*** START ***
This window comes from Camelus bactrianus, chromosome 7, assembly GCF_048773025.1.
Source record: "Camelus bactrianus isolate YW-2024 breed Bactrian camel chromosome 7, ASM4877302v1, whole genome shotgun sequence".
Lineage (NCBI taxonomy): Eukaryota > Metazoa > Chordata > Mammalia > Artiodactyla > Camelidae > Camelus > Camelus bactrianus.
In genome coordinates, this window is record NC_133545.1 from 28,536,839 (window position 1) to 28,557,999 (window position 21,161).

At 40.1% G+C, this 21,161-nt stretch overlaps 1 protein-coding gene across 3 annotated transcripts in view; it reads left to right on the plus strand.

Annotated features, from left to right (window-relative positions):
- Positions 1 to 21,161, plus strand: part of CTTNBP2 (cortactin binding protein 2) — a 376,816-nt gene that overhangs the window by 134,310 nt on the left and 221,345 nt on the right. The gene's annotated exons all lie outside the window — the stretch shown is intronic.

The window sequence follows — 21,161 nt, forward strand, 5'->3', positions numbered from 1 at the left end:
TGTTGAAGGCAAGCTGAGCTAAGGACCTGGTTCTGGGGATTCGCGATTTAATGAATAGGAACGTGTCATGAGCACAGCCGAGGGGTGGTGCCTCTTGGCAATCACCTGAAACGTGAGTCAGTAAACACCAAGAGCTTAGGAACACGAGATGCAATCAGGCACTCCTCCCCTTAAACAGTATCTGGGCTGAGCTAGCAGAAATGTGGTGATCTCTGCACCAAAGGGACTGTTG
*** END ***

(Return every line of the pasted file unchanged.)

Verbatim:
This window comes from Camelus bactrianus, chromosome 7, assembly GCF_048773025.1.
Source record: "Camelus bactrianus isolate YW-2024 breed Bactrian camel chromosome 7, ASM4877302v1, whole genome shotgun sequence".
Lineage (NCBI taxonomy): Eukaryota > Metazoa > Chordata > Mammalia > Artiodactyla > Camelidae > Camelus > Camelus bactrianus.
In genome coordinates, this window is record NC_133545.1 from 28,536,839 (window position 1) to 28,557,999 (window position 21,161).

At 40.1% G+C, this 21,161-nt stretch overlaps 1 protein-coding gene across 3 annotated transcripts in view; it reads left to right on the plus strand.

Annotated features, from left to right (window-relative positions):
- Positions 1 to 21,161, plus strand: part of CTTNBP2 (cortactin binding protein 2) — a 376,816-nt gene that overhangs the window by 134,310 nt on the left and 221,345 nt on the right. The gene's annotated exons all lie outside the window — the stretch shown is intronic.

The window sequence follows — 21,161 nt, forward strand, 5'->3', positions numbered from 1 at the left end:
TGTTGAAGGCAAGCTGAGCTAAGGACCTGGTTCTGGGGATTCGCGATTTAATGAATAGGAACGTGTCATGAGCACAGCCGAGGGGTGGTGCCTCTTGGCAATCACCTGAAACGTGAGTCAGTAAACACCAAGAGCTTAGGAACACGAGATGCAATCAGGCACTCCTCCCCTTAAACAGTATCTGGGCTGAGCTAGCAGAAATGTGGTGATCTCTGCACCAAAGGGACTGTTG